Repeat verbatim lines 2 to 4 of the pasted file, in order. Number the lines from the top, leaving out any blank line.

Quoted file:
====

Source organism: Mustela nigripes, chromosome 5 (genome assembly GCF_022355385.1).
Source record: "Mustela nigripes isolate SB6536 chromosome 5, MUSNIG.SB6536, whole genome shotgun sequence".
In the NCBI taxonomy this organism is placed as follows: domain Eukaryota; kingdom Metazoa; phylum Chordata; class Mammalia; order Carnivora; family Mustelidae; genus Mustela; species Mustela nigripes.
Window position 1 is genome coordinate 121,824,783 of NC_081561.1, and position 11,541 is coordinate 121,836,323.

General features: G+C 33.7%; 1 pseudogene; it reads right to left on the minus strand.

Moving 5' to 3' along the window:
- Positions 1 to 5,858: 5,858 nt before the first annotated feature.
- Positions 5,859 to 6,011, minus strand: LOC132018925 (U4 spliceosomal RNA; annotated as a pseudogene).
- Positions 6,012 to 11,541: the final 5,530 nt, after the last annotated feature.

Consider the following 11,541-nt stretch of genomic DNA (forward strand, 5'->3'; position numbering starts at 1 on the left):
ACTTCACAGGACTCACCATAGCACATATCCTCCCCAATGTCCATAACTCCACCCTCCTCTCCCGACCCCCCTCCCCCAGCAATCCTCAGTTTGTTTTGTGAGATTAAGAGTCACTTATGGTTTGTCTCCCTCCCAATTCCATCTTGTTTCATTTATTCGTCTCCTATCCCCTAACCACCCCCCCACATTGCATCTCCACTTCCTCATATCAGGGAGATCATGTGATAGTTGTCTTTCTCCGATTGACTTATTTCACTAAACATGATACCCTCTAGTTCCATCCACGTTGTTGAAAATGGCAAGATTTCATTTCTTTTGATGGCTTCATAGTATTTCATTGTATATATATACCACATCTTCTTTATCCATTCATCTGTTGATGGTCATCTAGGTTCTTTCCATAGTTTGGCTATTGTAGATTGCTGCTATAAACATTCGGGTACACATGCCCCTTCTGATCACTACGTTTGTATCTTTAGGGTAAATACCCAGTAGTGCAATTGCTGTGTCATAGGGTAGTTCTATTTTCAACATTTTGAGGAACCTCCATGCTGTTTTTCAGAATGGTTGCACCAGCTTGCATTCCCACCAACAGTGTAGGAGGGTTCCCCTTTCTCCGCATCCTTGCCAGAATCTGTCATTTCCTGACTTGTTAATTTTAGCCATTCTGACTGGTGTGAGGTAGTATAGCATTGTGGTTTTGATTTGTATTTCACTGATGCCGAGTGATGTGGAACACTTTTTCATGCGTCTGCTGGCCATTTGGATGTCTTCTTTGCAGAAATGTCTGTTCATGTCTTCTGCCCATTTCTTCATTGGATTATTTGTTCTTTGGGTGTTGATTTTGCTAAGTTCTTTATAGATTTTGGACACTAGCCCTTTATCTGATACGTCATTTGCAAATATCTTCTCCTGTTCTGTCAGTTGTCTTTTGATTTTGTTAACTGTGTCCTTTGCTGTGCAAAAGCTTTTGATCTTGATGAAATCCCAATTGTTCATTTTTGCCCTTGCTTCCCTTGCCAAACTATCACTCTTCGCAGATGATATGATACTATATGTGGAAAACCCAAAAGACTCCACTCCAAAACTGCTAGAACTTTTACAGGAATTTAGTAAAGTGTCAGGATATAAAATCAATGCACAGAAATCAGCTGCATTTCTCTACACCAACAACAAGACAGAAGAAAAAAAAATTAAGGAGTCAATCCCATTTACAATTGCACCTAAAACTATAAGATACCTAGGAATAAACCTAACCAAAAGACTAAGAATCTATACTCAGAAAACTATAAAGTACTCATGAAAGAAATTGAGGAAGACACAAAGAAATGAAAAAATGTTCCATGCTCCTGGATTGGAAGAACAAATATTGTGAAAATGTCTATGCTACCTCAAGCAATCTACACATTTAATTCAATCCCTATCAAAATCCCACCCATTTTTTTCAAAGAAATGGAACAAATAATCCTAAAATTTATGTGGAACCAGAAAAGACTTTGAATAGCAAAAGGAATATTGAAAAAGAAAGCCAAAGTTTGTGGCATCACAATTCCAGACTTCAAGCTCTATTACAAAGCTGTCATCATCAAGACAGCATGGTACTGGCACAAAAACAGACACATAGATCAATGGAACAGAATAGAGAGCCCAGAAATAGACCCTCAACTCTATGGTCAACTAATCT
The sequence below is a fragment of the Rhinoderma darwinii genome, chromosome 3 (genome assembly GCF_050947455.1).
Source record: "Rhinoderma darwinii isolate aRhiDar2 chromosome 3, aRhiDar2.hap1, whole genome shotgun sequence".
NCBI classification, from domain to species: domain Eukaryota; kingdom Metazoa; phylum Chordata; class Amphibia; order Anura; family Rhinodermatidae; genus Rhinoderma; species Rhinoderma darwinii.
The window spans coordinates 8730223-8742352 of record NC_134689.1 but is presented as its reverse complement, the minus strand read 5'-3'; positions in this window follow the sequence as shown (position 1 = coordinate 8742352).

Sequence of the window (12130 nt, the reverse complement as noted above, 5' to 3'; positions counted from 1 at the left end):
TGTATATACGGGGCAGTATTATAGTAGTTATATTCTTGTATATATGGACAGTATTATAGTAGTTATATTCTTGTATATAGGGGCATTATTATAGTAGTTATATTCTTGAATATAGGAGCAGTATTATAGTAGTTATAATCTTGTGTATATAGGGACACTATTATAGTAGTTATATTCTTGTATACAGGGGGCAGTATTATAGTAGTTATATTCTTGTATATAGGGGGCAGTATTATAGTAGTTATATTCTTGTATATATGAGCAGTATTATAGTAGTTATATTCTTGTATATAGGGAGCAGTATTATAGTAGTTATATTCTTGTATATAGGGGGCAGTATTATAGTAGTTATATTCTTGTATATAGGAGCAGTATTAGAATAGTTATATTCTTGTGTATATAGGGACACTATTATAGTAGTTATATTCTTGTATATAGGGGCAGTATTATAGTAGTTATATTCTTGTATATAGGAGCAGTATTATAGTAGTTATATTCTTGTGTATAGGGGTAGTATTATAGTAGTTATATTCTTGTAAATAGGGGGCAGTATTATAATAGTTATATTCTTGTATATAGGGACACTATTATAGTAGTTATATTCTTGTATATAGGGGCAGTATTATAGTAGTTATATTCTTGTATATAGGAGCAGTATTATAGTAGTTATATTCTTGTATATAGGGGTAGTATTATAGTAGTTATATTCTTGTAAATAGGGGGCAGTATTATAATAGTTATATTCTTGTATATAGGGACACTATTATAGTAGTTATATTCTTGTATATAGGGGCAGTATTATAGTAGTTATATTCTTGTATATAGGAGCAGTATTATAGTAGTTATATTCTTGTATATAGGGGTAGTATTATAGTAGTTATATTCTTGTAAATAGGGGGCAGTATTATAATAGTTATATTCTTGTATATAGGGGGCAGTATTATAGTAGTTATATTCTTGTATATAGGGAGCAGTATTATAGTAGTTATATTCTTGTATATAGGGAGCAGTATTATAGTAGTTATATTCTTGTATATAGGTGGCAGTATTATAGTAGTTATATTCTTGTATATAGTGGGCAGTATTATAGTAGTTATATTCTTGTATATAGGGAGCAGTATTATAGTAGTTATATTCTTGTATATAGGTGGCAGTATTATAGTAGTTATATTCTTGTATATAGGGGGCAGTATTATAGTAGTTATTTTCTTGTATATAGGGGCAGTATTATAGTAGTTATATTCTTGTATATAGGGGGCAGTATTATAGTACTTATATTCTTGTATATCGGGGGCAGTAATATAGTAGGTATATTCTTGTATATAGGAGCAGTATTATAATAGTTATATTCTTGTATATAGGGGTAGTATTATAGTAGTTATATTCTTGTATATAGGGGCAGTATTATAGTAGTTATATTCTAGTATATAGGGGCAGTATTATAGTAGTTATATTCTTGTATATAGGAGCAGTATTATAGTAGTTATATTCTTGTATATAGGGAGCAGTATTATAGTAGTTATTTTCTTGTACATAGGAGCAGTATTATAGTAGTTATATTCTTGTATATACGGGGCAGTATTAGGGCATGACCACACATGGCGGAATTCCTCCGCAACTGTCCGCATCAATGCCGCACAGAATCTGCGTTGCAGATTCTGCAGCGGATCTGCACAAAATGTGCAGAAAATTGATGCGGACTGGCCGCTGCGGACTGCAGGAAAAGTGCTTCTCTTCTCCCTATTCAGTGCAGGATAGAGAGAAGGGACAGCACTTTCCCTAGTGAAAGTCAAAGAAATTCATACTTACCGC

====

Source record: "Mustela nigripes isolate SB6536 chromosome 5, MUSNIG.SB6536, whole genome shotgun sequence".
In the NCBI taxonomy this organism is placed as follows: domain Eukaryota; kingdom Metazoa; phylum Chordata; class Mammalia; order Carnivora; family Mustelidae; genus Mustela; species Mustela nigripes.
Window position 1 is genome coordinate 121,824,783 of NC_081561.1, and position 11,541 is coordinate 121,836,323.